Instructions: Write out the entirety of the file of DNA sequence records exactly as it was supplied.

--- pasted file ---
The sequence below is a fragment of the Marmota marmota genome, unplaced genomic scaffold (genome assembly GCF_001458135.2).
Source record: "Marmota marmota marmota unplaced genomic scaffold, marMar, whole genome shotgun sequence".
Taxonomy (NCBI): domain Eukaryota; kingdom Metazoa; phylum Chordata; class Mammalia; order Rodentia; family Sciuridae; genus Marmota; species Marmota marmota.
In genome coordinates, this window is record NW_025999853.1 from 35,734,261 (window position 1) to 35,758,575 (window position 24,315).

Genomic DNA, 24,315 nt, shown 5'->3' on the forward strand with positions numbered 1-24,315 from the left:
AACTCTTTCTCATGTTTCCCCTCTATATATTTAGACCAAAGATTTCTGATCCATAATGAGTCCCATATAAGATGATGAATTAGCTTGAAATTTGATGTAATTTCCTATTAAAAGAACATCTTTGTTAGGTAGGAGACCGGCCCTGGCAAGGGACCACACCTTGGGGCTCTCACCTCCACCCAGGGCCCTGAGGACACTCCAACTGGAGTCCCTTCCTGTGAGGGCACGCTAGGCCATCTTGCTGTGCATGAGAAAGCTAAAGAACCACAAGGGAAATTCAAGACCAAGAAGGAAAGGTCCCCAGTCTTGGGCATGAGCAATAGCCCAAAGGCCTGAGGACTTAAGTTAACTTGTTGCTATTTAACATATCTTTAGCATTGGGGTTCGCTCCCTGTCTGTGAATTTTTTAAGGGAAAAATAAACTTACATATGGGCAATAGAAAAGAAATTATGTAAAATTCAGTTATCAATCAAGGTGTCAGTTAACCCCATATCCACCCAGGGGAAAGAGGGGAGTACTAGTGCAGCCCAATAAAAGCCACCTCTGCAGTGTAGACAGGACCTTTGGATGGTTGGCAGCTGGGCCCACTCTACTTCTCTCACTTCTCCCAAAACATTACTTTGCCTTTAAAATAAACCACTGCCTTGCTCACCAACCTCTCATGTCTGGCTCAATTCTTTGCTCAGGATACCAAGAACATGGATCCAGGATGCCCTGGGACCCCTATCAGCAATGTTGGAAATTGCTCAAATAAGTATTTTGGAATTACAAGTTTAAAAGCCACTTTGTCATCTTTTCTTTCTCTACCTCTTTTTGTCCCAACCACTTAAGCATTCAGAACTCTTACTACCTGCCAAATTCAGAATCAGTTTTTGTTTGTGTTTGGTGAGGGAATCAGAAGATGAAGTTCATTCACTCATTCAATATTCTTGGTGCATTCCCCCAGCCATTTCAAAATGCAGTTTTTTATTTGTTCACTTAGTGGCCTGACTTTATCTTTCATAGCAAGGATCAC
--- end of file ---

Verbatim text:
The sequence below is a fragment of the Marmota marmota genome, unplaced genomic scaffold (genome assembly GCF_001458135.2).
Source record: "Marmota marmota marmota unplaced genomic scaffold, marMar, whole genome shotgun sequence".
Taxonomy (NCBI): domain Eukaryota; kingdom Metazoa; phylum Chordata; class Mammalia; order Rodentia; family Sciuridae; genus Marmota; species Marmota marmota.
In genome coordinates, this window is record NW_025999853.1 from 35,734,261 (window position 1) to 35,758,575 (window position 24,315).

Genomic DNA, 24,315 nt, shown 5'->3' on the forward strand with positions numbered 1-24,315 from the left:
AACTCTTTCTCATGTTTCCCCTCTATATATTTAGACCAAAGATTTCTGATCCATAATGAGTCCCATATAAGATGATGAATTAGCTTGAAATTTGATGTAATTTCCTATTAAAAGAACATCTTTGTTAGGTAGGAGACCGGCCCTGGCAAGGGACCACACCTTGGGGCTCTCACCTCCACCCAGGGCCCTGAGGACACTCCAACTGGAGTCCCTTCCTGTGAGGGCACGCTAGGCCATCTTGCTGTGCATGAGAAAGCTAAAGAACCACAAGGGAAATTCAAGACCAAGAAGGAAAGGTCCCCAGTCTTGGGCATGAGCAATAGCCCAAAGGCCTGAGGACTTAAGTTAACTTGTTGCTATTTAACATATCTTTAGCATTGGGGTTCGCTCCCTGTCTGTGAATTTTTTAAGGGAAAAATAAACTTACATATGGGCAATAGAAAAGAAATTATGTAAAATTCAGTTATCAATCAAGGTGTCAGTTAACCCCATATCCACCCAGGGGAAAGAGGGGAGTACTAGTGCAGCCCAATAAAAGCCACCTCTGCAGTGTAGACAGGACCTTTGGATGGTTGGCAGCTGGGCCCACTCTACTTCTCTCACTTCTCCCAAAACATTACTTTGCCTTTAAAATAAACCACTGCCTTGCTCACCAACCTCTCATGTCTGGCTCAATTCTTTGCTCAGGATACCAAGAACATGGATCCAGGATGCCCTGGGACCCCTATCAGCAATGTTGGAAATTGCTCAAATAAGTATTTTGGAATTACAAGTTTAAAAGCCACTTTGTCATCTTTTCTTTCTCTACCTCTTTTTGTCCCAACCACTTAAGCATTCAGAACTCTTACTACCTGCCAAATTCAGAATCAGTTTTTGTTTGTGTTTGGTGAGGGAATCAGAAGATGAAGTTCATTCACTCATTCAATATTCTTGGTGCATTCCCCCAGCCATTTCAAAATGCAGTTTTTTATTTGTTCACTTAGTGGCCTGACTTTATCTTTCATAGCAAGGATCAC